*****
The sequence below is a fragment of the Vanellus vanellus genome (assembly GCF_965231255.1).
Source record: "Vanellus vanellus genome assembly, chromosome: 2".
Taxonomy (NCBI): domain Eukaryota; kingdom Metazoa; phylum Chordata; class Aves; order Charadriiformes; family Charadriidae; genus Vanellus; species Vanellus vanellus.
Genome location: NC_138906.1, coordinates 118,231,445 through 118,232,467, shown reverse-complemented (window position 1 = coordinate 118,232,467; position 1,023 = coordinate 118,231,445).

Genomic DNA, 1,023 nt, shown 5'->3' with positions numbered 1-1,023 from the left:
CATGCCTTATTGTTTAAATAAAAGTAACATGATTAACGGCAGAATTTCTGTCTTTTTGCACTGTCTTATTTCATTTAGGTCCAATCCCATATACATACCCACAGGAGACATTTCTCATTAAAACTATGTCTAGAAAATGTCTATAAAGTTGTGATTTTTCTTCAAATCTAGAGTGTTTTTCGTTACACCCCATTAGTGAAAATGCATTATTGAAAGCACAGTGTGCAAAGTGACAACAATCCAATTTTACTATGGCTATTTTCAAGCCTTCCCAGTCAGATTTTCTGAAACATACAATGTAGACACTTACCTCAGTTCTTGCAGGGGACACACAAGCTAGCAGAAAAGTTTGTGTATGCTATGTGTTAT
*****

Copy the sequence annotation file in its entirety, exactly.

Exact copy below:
The sequence below is a fragment of the Vanellus vanellus genome (assembly GCF_965231255.1).
Source record: "Vanellus vanellus genome assembly, chromosome: 2".
Taxonomy (NCBI): domain Eukaryota; kingdom Metazoa; phylum Chordata; class Aves; order Charadriiformes; family Charadriidae; genus Vanellus; species Vanellus vanellus.
Genome location: NC_138906.1, coordinates 118,231,445 through 118,232,467, shown reverse-complemented (window position 1 = coordinate 118,232,467; position 1,023 = coordinate 118,231,445).

Genomic DNA, 1,023 nt, shown 5'->3' with positions numbered 1-1,023 from the left:
CATGCCTTATTGTTTAAATAAAAGTAACATGATTAACGGCAGAATTTCTGTCTTTTTGCACTGTCTTATTTCATTTAGGTCCAATCCCATATACATACCCACAGGAGACATTTCTCATTAAAACTATGTCTAGAAAATGTCTATAAAGTTGTGATTTTTCTTCAAATCTAGAGTGTTTTTCGTTACACCCCATTAGTGAAAATGCATTATTGAAAGCACAGTGTGCAAAGTGACAACAATCCAATTTTACTATGGCTATTTTCAAGCCTTCCCAGTCAGATTTTCTGAAACATACAATGTAGACACTTACCTCAGTTCTTGCAGGGGACACACAAGCTAGCAGAAAAGTTTGTGTATGCTATGTGTTAT